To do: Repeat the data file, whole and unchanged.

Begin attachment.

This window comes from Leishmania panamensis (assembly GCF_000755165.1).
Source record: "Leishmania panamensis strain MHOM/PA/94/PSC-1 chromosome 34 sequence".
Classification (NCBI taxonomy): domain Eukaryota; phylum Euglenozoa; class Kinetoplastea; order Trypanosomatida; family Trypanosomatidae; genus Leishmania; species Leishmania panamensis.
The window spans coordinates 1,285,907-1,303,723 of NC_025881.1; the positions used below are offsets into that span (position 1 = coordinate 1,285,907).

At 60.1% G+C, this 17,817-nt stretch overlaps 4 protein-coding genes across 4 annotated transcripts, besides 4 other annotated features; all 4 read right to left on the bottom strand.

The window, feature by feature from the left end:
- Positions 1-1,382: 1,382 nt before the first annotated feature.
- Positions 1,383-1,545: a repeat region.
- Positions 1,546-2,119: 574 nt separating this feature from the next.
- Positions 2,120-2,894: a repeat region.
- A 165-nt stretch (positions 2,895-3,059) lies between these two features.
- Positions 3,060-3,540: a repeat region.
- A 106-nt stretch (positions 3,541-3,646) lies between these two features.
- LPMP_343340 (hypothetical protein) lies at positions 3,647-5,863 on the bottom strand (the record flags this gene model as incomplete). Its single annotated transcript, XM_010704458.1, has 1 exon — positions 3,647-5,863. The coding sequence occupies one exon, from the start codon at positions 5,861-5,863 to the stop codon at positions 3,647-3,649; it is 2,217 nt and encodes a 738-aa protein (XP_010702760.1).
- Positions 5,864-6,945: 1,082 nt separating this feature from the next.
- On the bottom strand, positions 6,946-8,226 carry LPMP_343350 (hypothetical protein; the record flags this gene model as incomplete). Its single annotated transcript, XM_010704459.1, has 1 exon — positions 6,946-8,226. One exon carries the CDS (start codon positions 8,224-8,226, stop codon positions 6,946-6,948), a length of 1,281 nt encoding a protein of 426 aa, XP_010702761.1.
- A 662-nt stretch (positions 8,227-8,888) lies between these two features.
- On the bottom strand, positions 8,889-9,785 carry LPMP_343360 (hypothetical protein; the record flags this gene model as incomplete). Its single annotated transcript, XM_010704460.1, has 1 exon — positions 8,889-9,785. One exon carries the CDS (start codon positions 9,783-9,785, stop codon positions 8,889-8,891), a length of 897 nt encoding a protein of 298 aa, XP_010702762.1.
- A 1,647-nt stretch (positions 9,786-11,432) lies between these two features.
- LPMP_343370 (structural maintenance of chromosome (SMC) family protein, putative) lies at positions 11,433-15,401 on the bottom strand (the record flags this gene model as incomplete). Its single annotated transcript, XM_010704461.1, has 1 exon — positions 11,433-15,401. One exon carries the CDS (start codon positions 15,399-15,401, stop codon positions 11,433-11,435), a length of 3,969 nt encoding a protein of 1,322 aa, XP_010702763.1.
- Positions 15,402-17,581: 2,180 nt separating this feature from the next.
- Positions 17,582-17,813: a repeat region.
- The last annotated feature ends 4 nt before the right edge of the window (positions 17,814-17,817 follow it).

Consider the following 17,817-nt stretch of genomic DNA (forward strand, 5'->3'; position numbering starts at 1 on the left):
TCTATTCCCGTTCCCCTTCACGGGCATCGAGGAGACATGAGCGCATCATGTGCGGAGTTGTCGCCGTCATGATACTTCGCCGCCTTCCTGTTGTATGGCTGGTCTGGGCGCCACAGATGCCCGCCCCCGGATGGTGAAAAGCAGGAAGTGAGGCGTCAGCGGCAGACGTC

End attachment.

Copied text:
This window comes from Leishmania panamensis (assembly GCF_000755165.1).
Source record: "Leishmania panamensis strain MHOM/PA/94/PSC-1 chromosome 34 sequence".
Classification (NCBI taxonomy): domain Eukaryota; phylum Euglenozoa; class Kinetoplastea; order Trypanosomatida; family Trypanosomatidae; genus Leishmania; species Leishmania panamensis.
The window spans coordinates 1,285,907-1,303,723 of NC_025881.1; the positions used below are offsets into that span (position 1 = coordinate 1,285,907).

At 60.1% G+C, this 17,817-nt stretch overlaps 4 protein-coding genes across 4 annotated transcripts, besides 4 other annotated features; all 4 read right to left on the bottom strand.

The window, feature by feature from the left end:
- Positions 1-1,382: 1,382 nt before the first annotated feature.
- Positions 1,383-1,545: a repeat region.
- Positions 1,546-2,119: 574 nt separating this feature from the next.
- Positions 2,120-2,894: a repeat region.
- A 165-nt stretch (positions 2,895-3,059) lies between these two features.
- Positions 3,060-3,540: a repeat region.
- A 106-nt stretch (positions 3,541-3,646) lies between these two features.
- LPMP_343340 (hypothetical protein) lies at positions 3,647-5,863 on the bottom strand (the record flags this gene model as incomplete). Its single annotated transcript, XM_010704458.1, has 1 exon — positions 3,647-5,863. The coding sequence occupies one exon, from the start codon at positions 5,861-5,863 to the stop codon at positions 3,647-3,649; it is 2,217 nt and encodes a 738-aa protein (XP_010702760.1).
- Positions 5,864-6,945: 1,082 nt separating this feature from the next.
- On the bottom strand, positions 6,946-8,226 carry LPMP_343350 (hypothetical protein; the record flags this gene model as incomplete). Its single annotated transcript, XM_010704459.1, has 1 exon — positions 6,946-8,226. One exon carries the CDS (start codon positions 8,224-8,226, stop codon positions 6,946-6,948), a length of 1,281 nt encoding a protein of 426 aa, XP_010702761.1.
- A 662-nt stretch (positions 8,227-8,888) lies between these two features.
- On the bottom strand, positions 8,889-9,785 carry LPMP_343360 (hypothetical protein; the record flags this gene model as incomplete). Its single annotated transcript, XM_010704460.1, has 1 exon — positions 8,889-9,785. One exon carries the CDS (start codon positions 9,783-9,785, stop codon positions 8,889-8,891), a length of 897 nt encoding a protein of 298 aa, XP_010702762.1.
- A 1,647-nt stretch (positions 9,786-11,432) lies between these two features.
- LPMP_343370 (structural maintenance of chromosome (SMC) family protein, putative) lies at positions 11,433-15,401 on the bottom strand (the record flags this gene model as incomplete). Its single annotated transcript, XM_010704461.1, has 1 exon — positions 11,433-15,401. One exon carries the CDS (start codon positions 15,399-15,401, stop codon positions 11,433-11,435), a length of 3,969 nt encoding a protein of 1,322 aa, XP_010702763.1.
- Positions 15,402-17,581: 2,180 nt separating this feature from the next.
- Positions 17,582-17,813: a repeat region.
- The last annotated feature ends 4 nt before the right edge of the window (positions 17,814-17,817 follow it).

Consider the following 17,817-nt stretch of genomic DNA (forward strand, 5'->3'; position numbering starts at 1 on the left):
TCTATTCCCGTTCCCCTTCACGGGCATCGAGGAGACATGAGCGCATCATGTGCGGAGTTGTCGCCGTCATGATACTTCGCCGCCTTCCTGTTGTATGGCTGGTCTGGGCGCCACAGATGCCCGCCCCCGGATGGTGAAAAGCAGGAAGTGAGGCGTCAGCGGCAGACGTC